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This article is the author's final published version in Integrative Cancer Therapies, Volume 22, January - December 2023.

The published version is available at Copyright © The Author(s) 2023.


PURPOSE: Cancer patients who remain tobacco users have poorer outcomes, including increased mortality and decreased treatment tolerance; however, cessation post-diagnosis is challenging. Our formative research explored cessation-related perspectives among patients and staff at one National Cancer Institute-designated cancer center, to inform improving cessation services within oncology care.

METHODS: Using a descriptive phenomenological approach, a purposive sample of current cancer patients (n = 13) and cancer center physicians and cessation program staff (n = 9) were recruited to complete one-on-one audio-recorded in-depth qualitative interviews, to explore experiences providing or receiving cessation support, and perspectives on patients' readiness and needs regarding cessation. Thematic coding utilized Green's predisposing, enabling, and reinforcing framework to identify factors having positive, negative, or mixed impact on delivery of best-practices cessation services (ie, 5As) and patient cessation success.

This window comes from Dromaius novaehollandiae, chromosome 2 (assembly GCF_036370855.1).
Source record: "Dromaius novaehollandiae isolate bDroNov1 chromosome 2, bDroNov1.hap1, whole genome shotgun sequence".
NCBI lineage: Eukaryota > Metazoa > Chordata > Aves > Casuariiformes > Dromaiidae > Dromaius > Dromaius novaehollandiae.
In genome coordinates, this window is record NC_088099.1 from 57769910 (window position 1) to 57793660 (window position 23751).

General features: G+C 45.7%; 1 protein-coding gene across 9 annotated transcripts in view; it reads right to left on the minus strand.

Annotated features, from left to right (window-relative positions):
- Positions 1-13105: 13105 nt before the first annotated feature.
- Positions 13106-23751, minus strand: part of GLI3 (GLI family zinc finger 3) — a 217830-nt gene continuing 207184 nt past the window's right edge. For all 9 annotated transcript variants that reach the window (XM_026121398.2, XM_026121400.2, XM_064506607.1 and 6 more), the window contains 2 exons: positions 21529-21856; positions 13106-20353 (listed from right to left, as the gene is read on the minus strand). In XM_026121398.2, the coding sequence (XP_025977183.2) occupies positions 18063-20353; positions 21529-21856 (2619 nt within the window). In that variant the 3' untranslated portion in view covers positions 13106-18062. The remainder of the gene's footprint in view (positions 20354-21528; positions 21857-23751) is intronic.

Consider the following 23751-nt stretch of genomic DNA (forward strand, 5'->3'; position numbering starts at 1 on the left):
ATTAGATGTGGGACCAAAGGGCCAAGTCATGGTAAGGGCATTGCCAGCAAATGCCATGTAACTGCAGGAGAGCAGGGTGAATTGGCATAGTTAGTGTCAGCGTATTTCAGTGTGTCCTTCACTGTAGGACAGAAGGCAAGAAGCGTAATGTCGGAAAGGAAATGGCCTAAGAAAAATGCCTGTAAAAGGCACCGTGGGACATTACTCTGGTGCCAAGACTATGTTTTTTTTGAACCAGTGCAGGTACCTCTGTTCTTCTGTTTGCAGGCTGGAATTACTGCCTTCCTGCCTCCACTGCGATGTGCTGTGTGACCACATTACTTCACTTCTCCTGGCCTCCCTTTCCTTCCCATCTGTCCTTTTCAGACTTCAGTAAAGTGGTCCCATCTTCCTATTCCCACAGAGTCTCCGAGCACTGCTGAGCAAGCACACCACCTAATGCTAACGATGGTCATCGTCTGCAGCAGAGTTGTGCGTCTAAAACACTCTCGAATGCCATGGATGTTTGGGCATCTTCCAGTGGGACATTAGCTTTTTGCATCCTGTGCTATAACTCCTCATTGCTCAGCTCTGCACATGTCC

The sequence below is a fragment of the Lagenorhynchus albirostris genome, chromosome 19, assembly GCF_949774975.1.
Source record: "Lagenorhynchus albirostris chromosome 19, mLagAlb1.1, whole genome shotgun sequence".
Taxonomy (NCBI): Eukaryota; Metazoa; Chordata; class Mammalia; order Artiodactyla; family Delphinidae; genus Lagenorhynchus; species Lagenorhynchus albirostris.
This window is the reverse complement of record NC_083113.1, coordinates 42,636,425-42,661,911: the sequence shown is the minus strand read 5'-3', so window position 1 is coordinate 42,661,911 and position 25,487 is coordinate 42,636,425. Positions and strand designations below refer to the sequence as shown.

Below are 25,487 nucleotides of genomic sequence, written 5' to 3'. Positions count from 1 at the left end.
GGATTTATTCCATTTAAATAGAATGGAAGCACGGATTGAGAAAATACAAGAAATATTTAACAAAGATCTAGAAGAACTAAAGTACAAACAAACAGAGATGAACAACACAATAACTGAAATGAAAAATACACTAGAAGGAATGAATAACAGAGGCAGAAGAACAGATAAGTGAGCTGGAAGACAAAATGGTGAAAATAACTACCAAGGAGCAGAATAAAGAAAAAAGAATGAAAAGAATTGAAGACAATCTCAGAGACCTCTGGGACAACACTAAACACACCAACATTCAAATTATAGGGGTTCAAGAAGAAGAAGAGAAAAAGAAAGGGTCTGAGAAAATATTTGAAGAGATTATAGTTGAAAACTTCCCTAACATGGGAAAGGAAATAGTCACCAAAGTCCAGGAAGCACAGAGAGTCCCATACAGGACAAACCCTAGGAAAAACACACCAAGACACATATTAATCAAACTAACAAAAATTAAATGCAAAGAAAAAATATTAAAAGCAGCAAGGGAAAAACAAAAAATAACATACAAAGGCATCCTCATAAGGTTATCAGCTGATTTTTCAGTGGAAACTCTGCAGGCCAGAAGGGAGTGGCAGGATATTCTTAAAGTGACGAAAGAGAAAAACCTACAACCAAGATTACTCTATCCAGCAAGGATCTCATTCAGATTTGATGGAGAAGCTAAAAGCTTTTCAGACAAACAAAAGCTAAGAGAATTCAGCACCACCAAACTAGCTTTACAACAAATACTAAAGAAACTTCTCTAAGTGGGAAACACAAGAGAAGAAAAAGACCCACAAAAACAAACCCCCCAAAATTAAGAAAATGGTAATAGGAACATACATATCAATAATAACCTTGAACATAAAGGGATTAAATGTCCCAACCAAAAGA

RESULTS: Patients identified cancer diagnosis as a wake-up call, existing health problems, persistent healthcare providers, cost of cigarettes, and societal disapproval of smoking as factors facilitating quitting. Futility of quitting after a cancer diagnosis, cost and logistics of program participation, clinician time constraints, and lifetime addiction made quitting harder. Family, friends, stigma and motivation, and pharmacotherapies played mixed roles. Patients felt survivor-focused cessation programs, including stress management, could better enable quitting. Provider-anticipated problems with implementing cessation counseling included so-called "therapeutic nihilism" (ie, pessimism regarding cessation post-diagnosis), lack of training and standardized approaches, and time and documentation burden. Clinicians saw both policies and peer clinician "champions" as potentially increasing prioritization of cessation within oncology.

CONCLUSIONS: Findings highlight unmet needs for patients and providers regarding provision of effective cessation care. Despite survival benefit, cessation is still not standard within cancer care. Our results show that many patients would benefit from standardized programs where they are routinely asked about cessation. Providers would benefit from both structural enhancements and professional education to ensure that evidence-based cessation services tailored to cancer patients, are offered throughout treatment and survivorship.

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Creative Commons License
This work is licensed under a Creative Commons Attribution-Noncommercial 4.0 License





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